Story Night Tour // What Is Love?

Richmond Highlands
October 14, 2019
in Featured Posts, Uncategorized

You just never know what might emerge as everyday, ordinary people begin to reimagine what it means to be the church. Last fall, a group of practitioners gathered in Hamilton, Ontario for the very first Canadian Parish Collective conference, aptly titled Reimagine. This was a space curated to wrestle through what it is to be the church in, with, and for the neighbourhood.

According to chief instigator and parish leader, Dave Harder, “You can’t go into a space determining the outcome, but you can create the space where people are free to belong, disrupt, include, connect, share stories — and maybe, just maybe, a movement may be unlocked.”

And that is exactly what occurred as a new collective imagination was sparked in the hearts of those gathered.

And so with a desire to broaden this new imagination and to connect with others who were doing place-based work in cities across Ontario, the Story Night Tour was birthed. Dave Harder, who lives and breathes God’s dream in the neighborhood as a Parish Collective conspirator, place-based church consultant, and co-founder of Good City People, decided this movement needed wheels. And so he conspired with artists Drew Brown and Sunia Gibbs, spoken word poet Heather Beamish and fellow organizer Bryce Diamond to take Story Nights on the road this spring, visiting 11 cities over 3 weeks! The stories curated in each place would be centered around one compelling question — Where do you find love here?

What transpired was so much goodness that it cannot be contained on a mere page. As they traveled to different cities and neighbourhoods, they encountered everyday, local heroes. Not heroes on stages or big platforms, but heroes who were living into the ordinary, messy, yet stunning ways of love.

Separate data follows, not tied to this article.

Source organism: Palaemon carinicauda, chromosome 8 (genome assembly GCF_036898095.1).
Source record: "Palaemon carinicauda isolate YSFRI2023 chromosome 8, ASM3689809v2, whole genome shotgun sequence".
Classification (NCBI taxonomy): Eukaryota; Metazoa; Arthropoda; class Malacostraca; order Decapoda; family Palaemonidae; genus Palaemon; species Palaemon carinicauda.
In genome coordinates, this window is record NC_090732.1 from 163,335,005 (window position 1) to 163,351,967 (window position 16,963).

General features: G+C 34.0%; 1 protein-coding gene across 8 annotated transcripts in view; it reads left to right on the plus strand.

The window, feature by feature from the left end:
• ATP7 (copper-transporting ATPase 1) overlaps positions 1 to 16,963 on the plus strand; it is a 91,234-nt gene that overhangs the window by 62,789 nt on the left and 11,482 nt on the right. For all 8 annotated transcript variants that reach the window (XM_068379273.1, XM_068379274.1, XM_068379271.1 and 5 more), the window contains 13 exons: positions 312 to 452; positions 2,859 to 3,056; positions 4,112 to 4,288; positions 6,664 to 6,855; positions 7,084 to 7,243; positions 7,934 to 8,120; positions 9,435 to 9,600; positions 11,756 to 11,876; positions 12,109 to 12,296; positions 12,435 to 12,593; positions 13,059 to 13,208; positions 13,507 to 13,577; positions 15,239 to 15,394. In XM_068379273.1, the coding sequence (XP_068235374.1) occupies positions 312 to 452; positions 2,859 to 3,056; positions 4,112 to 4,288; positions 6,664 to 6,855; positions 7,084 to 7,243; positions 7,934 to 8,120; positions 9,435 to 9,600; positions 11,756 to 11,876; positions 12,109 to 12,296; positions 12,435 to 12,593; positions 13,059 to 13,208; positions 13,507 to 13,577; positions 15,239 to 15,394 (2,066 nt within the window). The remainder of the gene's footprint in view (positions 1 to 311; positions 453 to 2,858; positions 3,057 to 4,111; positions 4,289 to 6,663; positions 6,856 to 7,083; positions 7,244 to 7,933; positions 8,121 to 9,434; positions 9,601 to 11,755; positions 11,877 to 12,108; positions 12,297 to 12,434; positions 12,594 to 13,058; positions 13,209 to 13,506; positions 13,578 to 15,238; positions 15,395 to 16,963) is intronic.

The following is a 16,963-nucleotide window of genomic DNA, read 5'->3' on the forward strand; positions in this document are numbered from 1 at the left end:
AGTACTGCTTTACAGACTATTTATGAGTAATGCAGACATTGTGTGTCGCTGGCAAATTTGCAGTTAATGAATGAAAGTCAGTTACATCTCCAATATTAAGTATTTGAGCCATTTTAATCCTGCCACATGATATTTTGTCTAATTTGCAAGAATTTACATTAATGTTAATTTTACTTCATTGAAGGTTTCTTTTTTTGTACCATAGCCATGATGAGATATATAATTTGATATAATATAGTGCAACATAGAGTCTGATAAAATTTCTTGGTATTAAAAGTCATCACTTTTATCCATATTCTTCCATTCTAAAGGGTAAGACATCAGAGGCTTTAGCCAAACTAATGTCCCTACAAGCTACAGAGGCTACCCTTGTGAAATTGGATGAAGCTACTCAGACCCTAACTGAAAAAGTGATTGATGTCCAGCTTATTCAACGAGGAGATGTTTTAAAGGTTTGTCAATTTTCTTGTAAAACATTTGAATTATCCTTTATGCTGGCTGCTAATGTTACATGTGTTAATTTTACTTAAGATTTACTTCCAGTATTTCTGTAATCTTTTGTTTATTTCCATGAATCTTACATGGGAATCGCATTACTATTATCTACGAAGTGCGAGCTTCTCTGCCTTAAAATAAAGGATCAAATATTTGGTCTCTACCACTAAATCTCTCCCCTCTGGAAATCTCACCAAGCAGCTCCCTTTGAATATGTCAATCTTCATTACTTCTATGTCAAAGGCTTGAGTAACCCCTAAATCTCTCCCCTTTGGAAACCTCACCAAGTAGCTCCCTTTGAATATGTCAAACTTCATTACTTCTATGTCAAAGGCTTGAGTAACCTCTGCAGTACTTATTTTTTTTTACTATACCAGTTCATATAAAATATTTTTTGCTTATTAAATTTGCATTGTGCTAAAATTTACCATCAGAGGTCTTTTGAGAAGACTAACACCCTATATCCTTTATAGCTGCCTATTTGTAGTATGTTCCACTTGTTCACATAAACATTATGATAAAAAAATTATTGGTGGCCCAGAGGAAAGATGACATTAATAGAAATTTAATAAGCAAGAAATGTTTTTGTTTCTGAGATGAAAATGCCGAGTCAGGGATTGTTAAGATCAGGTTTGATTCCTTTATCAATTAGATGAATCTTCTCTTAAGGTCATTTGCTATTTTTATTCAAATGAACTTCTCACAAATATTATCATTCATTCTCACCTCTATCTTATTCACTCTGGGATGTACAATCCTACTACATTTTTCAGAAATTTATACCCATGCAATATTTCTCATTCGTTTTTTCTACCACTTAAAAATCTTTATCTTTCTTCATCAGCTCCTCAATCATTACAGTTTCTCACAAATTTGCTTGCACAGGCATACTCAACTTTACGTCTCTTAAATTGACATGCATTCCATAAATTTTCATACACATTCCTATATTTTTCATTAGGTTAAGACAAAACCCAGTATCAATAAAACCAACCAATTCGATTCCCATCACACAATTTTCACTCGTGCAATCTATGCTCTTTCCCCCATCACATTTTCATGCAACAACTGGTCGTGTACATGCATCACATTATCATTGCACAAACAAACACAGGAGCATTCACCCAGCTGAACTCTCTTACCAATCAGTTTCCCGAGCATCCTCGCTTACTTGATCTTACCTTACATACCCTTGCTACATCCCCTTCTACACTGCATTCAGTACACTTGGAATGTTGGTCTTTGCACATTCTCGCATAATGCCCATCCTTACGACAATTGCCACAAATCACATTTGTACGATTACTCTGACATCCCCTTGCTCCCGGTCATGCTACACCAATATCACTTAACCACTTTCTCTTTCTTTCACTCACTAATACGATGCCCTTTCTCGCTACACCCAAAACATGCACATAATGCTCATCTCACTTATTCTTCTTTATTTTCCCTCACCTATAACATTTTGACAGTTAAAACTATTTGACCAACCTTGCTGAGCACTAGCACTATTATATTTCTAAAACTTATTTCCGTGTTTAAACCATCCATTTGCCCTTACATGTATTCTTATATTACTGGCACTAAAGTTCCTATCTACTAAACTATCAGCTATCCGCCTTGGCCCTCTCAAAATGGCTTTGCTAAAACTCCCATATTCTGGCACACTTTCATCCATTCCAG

Heroes like Rielly Mclaren of Windsor, a chaplain at St. Leonard’s House. St. Leonard’s is dedicated to the integration of male offenders into the community, offering transitional support in order to reduce the reoccurrence of crime. Rielly is working for shalom in his community so that everyone in the neighbourhood has value and can live in safety and harmony.

Heroes like Jason McKinney, an Anglican priest and long-time resident of Parkdale, Toronto. Jason works with neighbours, organizers, and local agencies as a part of the Parkdale People’s Economy to help to resist gentrification by preserving the affordability and diversity of his neighbourhood. His ordinary superpower is removing land from the speculative real estate market and bringing it under community control, with the belief that the spiritual potential of the land is realized in its de-commodification.

Heroes like Jane Andres from Niagara on the Lake who realized there were over 100 of her neighbours who were hidden and silenced in the community. So she started Niagara Workers Welcome, providing three simple ways to reach out to her migrant worker neighbours. Through welcome gift bags, picnics, music nights, and bikes for transportation, Jane is conspiring for good ensuring that farm workers in Niagara are connected to a caring community.

These and so many more ordinary heroes may never make the headlines. But their stories told from neighbourhood to neighbourhood and city to city are the stories of good news. These are the stories that will form us, disrupt us and shift us forward. These are the stories of an unlikely revolution and a ground swell of neighbourly love.

For as Harder and this motley crew of artists and dreamers set out to find love and connection on the ground, they encountered the stories of pain and disconnection from those often disfranchised. But as they held a space for courageous words from voices often unheeded, brimming with heartache and beauty, they experienced church — as in the beloved community in all of its glorious diversity and ordinary splendor singing the songs of hope.

Harder says, “Healing melodies of God’s love are so easily silenced today by the noise that insists on dividing, confusing and tearing us apart. But what I have experienced on this tour brought hope…  there are prophets, poets, pioneers and everyday peacemakers who are serenading us into the future.”


We believe that we are hard-wired for story. We are spacemakers, creating brave spaces for peoples stories and breaking down the silos through connection. It is through simple, ordinary practices like stories, arts and food that help us break down the many divisions between us and acknowledge the humanity that connects us all.